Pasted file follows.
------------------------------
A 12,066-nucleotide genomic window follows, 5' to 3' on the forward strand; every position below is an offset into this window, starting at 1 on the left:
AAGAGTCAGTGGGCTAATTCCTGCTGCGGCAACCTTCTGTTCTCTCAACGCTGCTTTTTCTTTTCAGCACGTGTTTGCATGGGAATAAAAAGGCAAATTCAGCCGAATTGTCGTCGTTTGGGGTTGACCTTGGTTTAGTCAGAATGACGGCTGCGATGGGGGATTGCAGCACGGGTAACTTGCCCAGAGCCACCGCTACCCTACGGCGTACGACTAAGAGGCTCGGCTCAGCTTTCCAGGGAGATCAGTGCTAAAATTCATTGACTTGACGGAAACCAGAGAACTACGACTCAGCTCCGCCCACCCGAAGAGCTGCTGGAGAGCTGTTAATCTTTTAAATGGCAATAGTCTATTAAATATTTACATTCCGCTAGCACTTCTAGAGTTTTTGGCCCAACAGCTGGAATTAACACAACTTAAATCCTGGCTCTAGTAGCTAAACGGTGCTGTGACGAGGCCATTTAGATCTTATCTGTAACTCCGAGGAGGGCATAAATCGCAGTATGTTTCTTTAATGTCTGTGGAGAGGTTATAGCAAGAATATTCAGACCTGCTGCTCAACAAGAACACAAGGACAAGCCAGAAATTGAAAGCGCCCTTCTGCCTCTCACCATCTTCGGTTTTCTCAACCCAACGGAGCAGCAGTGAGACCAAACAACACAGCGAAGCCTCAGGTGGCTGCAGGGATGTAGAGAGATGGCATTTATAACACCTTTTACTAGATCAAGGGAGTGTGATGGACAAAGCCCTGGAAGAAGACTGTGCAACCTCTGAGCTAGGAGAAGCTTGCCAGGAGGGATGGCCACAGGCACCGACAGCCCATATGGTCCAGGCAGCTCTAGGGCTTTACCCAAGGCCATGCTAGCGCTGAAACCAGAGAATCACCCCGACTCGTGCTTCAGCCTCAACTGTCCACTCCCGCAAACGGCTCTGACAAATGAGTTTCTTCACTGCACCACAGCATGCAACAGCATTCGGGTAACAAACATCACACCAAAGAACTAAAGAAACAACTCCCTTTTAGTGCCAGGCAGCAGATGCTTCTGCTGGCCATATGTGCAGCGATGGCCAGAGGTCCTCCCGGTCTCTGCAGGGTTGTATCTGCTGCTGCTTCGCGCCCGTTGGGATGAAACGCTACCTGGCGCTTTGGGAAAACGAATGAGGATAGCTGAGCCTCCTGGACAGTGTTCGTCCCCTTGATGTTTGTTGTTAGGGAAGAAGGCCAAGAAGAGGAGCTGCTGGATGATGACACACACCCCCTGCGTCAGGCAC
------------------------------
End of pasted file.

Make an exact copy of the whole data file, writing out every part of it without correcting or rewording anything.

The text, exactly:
A 12,066-nucleotide genomic window follows, 5' to 3' on the forward strand; every position below is an offset into this window, starting at 1 on the left:
AAGAGTCAGTGGGCTAATTCCTGCTGCGGCAACCTTCTGTTCTCTCAACGCTGCTTTTTCTTTTCAGCACGTGTTTGCATGGGAATAAAAAGGCAAATTCAGCCGAATTGTCGTCGTTTGGGGTTGACCTTGGTTTAGTCAGAATGACGGCTGCGATGGGGGATTGCAGCACGGGTAACTTGCCCAGAGCCACCGCTACCCTACGGCGTACGACTAAGAGGCTCGGCTCAGCTTTCCAGGGAGATCAGTGCTAAAATTCATTGACTTGACGGAAACCAGAGAACTACGACTCAGCTCCGCCCACCCGAAGAGCTGCTGGAGAGCTGTTAATCTTTTAAATGGCAATAGTCTATTAAATATTTACATTCCGCTAGCACTTCTAGAGTTTTTGGCCCAACAGCTGGAATTAACACAACTTAAATCCTGGCTCTAGTAGCTAAACGGTGCTGTGACGAGGCCATTTAGATCTTATCTGTAACTCCGAGGAGGGCATAAATCGCAGTATGTTTCTTTAATGTCTGTGGAGAGGTTATAGCAAGAATATTCAGACCTGCTGCTCAACAAGAACACAAGGACAAGCCAGAAATTGAAAGCGCCCTTCTGCCTCTCACCATCTTCGGTTTTCTCAACCCAACGGAGCAGCAGTGAGACCAAACAACACAGCGAAGCCTCAGGTGGCTGCAGGGATGTAGAGAGATGGCATTTATAACACCTTTTACTAGATCAAGGGAGTGTGATGGACAAAGCCCTGGAAGAAGACTGTGCAACCTCTGAGCTAGGAGAAGCTTGCCAGGAGGGATGGCCACAGGCACCGACAGCCCATATGGTCCAGGCAGCTCTAGGGCTTTACCCAAGGCCATGCTAGCGCTGAAACCAGAGAATCACCCCGACTCGTGCTTCAGCCTCAACTGTCCACTCCCGCAAACGGCTCTGACAAATGAGTTTCTTCACTGCACCACAGCATGCAACAGCATTCGGGTAACAAACATCACACCAAAGAACTAAAGAAACAACTCCCTTTTAGTGCCAGGCAGCAGATGCTTCTGCTGGCCATATGTGCAGCGATGGCCAGAGGTCCTCCCGGTCTCTGCAGGGTTGTATCTGCTGCTGCTTCGCGCCCGTTGGGATGAAACGCTACCTGGCGCTTTGGGAAAACGAATGAGGATAGCTGAGCCTCCTGGACAGTGTTCGTCCCCTTGATGTTTGTTGTTAGGGAAGAAGGCCAAGAAGAGGAGCTGCTGGATGATGACACACACCCCCTGCGTCAGGCAC